For your problem in particular, you need to specify your group by as you currently do, plus every field that you're basing your aggregate onto, i.e. "widgets"."id", "widgets"."user_id", [snip] but not stuff like sum(amount), which are the aggregate function calls.

As an off topic side note, I'm not sure how your ORM/model works but the SQL it's generating isn't optimal. Many of those left outer joins seem like they should be inner joins. This will result in allowing the planner to pick an appropriate join order where applicable.

share|improve this answer
everything I asked for and so clearly written, thank you! – Eric Hu May 24 '11 at 8:28

PostgreSQL version 9.1 (beta at this moment) might fix your problem, but only if there is a functional dependency on the primary key.

From the release notes:

Allow non-GROUP BY columns in the query target list when the primary key is specified in the GROUP BY clause (Peter Eisentraut)

Some other database system already allowed this behavior, and because of the primary key, the result is unambiguous.

You could run a test and see if it fixes your problem. If you can wait for the production release, this can fix the problem without changing your code.

share|improve this answer
While this does shed some light on the issue, upgrading to a higher version of PostgreSQL isn't a feasible option for many Rails developers, as Heroku runs on PostgreSQL 8.3. I will award my bounty to someone who can come up with a simple example that gives the same error as well as another way of writing the query to get the same intended information. In the event of more than one person delivering on this, the bounty will go to who can provide a clearer explanation on the error and how to avoid it in the future. – Eric Hu May 18 '11 at 19:40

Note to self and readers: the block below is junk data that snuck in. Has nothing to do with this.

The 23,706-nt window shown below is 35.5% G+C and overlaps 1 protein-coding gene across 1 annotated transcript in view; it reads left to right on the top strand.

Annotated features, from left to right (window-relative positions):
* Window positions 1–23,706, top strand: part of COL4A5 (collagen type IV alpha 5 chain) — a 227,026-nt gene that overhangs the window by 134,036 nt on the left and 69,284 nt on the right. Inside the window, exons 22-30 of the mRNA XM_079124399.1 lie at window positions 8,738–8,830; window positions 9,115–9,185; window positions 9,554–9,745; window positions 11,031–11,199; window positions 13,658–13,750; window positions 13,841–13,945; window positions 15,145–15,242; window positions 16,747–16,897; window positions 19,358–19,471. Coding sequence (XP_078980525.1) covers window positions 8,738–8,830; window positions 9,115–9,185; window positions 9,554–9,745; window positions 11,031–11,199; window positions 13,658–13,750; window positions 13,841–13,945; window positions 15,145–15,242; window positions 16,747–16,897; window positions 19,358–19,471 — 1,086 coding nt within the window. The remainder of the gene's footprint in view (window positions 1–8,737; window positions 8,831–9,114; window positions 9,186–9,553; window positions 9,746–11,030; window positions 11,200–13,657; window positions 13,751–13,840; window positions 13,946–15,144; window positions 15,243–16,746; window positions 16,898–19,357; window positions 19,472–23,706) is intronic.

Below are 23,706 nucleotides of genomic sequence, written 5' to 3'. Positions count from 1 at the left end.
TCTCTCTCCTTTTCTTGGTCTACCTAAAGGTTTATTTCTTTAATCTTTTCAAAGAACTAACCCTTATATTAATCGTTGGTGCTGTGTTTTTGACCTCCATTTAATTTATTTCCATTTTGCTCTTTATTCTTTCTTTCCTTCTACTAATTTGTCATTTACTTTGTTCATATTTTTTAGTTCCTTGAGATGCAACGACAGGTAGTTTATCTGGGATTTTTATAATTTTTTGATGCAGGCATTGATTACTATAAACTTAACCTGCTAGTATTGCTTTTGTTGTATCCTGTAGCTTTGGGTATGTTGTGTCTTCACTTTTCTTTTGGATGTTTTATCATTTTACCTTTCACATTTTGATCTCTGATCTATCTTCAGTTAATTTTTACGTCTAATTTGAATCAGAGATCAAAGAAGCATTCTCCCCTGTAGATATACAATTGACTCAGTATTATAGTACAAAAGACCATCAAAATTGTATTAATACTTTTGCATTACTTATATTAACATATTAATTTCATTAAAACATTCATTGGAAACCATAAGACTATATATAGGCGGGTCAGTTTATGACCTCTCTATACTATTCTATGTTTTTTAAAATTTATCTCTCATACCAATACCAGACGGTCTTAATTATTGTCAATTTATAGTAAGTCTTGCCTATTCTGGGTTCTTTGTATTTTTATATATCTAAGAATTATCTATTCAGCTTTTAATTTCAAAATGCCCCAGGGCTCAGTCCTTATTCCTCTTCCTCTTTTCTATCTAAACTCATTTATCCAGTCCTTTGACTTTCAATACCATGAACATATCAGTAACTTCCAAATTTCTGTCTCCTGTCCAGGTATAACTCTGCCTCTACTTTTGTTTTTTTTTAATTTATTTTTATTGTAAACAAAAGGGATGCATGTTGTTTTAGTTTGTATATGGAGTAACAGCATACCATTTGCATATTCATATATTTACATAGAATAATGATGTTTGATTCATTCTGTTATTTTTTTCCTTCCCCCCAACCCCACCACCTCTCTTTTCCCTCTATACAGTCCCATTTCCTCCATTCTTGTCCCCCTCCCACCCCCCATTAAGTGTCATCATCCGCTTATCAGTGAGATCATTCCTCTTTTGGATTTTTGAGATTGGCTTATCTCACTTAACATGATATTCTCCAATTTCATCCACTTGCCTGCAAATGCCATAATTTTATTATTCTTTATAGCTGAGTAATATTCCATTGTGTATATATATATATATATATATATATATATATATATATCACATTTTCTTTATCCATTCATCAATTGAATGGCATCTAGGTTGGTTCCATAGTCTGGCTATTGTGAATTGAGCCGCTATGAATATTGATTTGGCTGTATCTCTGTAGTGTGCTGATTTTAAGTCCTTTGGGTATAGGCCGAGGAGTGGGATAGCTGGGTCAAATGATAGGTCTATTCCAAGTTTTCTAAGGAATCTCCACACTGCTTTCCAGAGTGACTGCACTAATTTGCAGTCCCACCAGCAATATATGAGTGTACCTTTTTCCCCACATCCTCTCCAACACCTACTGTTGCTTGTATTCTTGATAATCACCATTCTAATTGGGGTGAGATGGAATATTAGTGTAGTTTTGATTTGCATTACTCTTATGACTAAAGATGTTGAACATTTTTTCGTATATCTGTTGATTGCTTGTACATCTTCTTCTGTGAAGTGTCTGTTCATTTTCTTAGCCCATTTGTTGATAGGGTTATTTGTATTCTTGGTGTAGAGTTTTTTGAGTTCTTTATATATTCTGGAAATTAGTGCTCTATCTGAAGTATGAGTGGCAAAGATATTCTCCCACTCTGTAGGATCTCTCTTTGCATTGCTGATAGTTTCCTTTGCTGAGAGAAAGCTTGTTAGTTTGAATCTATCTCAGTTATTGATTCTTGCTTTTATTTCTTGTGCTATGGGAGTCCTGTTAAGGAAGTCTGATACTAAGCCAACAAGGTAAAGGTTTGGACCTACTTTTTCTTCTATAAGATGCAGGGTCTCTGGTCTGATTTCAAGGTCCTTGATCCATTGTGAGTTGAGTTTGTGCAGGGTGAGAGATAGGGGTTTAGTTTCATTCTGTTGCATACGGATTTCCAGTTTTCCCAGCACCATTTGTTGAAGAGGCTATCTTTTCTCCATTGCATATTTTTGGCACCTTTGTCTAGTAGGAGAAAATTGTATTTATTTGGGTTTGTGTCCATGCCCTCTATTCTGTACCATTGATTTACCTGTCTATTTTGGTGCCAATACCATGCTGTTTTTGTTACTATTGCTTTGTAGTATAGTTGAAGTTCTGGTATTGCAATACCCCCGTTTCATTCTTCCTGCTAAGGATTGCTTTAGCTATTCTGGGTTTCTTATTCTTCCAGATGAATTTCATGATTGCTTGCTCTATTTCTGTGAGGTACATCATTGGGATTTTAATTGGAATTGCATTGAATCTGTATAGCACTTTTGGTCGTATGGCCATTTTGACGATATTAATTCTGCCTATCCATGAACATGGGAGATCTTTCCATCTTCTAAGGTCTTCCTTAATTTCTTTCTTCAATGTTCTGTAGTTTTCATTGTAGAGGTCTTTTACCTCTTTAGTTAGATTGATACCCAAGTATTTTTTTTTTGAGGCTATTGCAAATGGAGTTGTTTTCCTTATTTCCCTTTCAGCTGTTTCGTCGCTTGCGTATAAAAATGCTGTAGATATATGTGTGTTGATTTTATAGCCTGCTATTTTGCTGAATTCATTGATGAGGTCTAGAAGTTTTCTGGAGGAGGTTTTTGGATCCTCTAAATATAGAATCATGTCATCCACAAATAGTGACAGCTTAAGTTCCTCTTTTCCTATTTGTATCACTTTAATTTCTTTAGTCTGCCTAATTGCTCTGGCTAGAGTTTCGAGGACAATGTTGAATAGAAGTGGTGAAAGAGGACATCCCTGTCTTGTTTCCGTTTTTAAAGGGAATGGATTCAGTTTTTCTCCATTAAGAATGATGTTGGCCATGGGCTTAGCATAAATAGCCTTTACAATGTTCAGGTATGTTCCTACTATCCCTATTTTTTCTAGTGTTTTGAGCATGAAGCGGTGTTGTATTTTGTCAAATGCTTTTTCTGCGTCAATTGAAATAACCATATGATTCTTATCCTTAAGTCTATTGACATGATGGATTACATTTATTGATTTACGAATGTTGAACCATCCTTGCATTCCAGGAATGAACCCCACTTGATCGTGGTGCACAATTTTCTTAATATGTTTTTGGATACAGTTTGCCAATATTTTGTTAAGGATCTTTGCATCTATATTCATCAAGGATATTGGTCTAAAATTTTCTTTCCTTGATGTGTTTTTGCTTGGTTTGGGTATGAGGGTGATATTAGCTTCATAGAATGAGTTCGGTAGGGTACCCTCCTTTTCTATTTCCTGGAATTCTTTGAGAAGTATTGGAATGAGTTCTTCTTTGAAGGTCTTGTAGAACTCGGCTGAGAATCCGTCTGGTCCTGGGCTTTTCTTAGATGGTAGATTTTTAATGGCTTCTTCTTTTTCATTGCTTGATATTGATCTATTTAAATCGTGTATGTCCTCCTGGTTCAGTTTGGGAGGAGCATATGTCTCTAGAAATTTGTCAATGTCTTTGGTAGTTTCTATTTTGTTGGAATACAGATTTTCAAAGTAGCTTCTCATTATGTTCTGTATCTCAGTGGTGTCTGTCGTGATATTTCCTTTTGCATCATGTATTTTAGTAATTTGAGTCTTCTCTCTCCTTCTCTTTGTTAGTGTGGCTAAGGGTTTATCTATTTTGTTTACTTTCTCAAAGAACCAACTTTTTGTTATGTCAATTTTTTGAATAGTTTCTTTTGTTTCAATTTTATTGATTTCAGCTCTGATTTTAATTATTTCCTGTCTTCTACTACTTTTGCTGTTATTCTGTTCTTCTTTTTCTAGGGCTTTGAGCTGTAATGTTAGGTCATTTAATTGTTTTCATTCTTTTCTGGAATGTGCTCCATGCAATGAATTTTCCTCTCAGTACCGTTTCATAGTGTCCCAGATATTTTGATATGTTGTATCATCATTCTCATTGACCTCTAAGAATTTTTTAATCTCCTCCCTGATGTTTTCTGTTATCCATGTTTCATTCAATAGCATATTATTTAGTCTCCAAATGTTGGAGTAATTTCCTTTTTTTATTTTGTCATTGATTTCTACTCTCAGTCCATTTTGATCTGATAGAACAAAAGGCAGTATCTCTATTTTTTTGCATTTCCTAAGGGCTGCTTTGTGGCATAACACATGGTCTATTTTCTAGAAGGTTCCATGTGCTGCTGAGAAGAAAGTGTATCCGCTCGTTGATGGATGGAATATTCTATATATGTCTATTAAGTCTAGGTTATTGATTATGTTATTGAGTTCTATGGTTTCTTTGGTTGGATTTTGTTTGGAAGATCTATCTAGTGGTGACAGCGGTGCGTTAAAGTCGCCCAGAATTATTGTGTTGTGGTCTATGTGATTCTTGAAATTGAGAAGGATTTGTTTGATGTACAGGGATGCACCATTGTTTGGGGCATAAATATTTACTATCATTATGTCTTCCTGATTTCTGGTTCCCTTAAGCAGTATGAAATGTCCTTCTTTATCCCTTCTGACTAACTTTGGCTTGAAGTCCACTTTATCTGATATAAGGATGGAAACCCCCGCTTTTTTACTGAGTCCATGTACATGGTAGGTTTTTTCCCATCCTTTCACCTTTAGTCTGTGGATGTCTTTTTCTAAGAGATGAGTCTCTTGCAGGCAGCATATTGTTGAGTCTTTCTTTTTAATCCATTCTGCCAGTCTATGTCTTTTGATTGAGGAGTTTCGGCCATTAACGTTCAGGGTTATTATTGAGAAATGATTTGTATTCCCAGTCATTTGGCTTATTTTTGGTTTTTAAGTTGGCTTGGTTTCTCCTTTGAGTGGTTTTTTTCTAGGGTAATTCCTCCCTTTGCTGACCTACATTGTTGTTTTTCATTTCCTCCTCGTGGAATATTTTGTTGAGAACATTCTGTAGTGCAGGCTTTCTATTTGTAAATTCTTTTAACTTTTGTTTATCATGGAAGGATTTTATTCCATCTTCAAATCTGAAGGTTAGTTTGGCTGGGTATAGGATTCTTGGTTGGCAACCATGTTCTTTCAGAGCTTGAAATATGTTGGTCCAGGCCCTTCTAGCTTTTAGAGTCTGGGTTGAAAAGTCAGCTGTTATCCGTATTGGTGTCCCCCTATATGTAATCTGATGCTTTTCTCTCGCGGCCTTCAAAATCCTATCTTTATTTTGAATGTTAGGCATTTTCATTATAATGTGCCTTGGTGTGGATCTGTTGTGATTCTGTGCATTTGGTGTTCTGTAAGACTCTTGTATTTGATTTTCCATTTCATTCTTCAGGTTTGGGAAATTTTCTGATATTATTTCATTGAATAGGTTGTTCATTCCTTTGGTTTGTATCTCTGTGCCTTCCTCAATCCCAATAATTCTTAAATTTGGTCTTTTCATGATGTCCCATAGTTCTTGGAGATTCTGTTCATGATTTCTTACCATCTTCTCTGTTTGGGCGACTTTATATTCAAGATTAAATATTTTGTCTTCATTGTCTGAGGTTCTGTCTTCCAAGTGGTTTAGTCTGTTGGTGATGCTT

@Eric: more clear now? – Denis de Bernardy May 24 '11 at 7:21

Firstly simplify your life by storing all dates in a standard time-zone. Changing dates with time-zones should really be done in the view as a user convenience. This alone should save you a lot of pain.

If you're already in production write a migration to create a normalised_date column wherever it would be helpful.

nrI propose that the other problem here is the use of raw SQL, which rails won't poke around for you. To avoid this try using the gem called Squeel (aka Metawhere 2)

If you use this you should be able to remove hard coded SQL and let rails get back to doing its magic.

For example:

.select("#{pg_print_date_group} as print_date, sum(amount) as total_amount")

becomes (once your remove the need for normalising the date):

share|improve this answer

Sorry to answer my own question, but I figured it out.

First, let me apologize to those who thought I might be having an SQL or Postgres issue, it is not. The issue is with ActiveRecord and the SQL it is generating.

The answer is... use .joins instead of .includes. So I just changed the line in the top code and it works as expected.

class Widget < ActiveRecord::Base
  def self.in_company(company)
    joins(:store => {:area => :company}).where(:companies => {:id =>})

I'm guessing that when using .includes, ActiveRecord is trying to be smart and use JOINS in the SQL, but it's not smart enough for this particular case and was generating that ugly SQL to select all associated columns.

However, all the replies have taught me quite a bit about Postgres that I did not know, so thank you very much.

share|improve this answer

sort in mysql:

> ids = [11,31,29]
=> [11, 31, 29]
> Page.where(id: ids).order("field(id, #{ids.join(',')})")

in postgres:

def self.order_by_ids(ids)
  order_by = ["case"] do |id, index|
    order_by << "WHEN id='#{id}' THEN #{index}"
  order_by << "end"
  order(order_by.join(" "))

User.where(:id => [3,2,1]).order_by_ids([3,2,1]).map(&:id) 
#=> [3,2,1]
share|improve this answer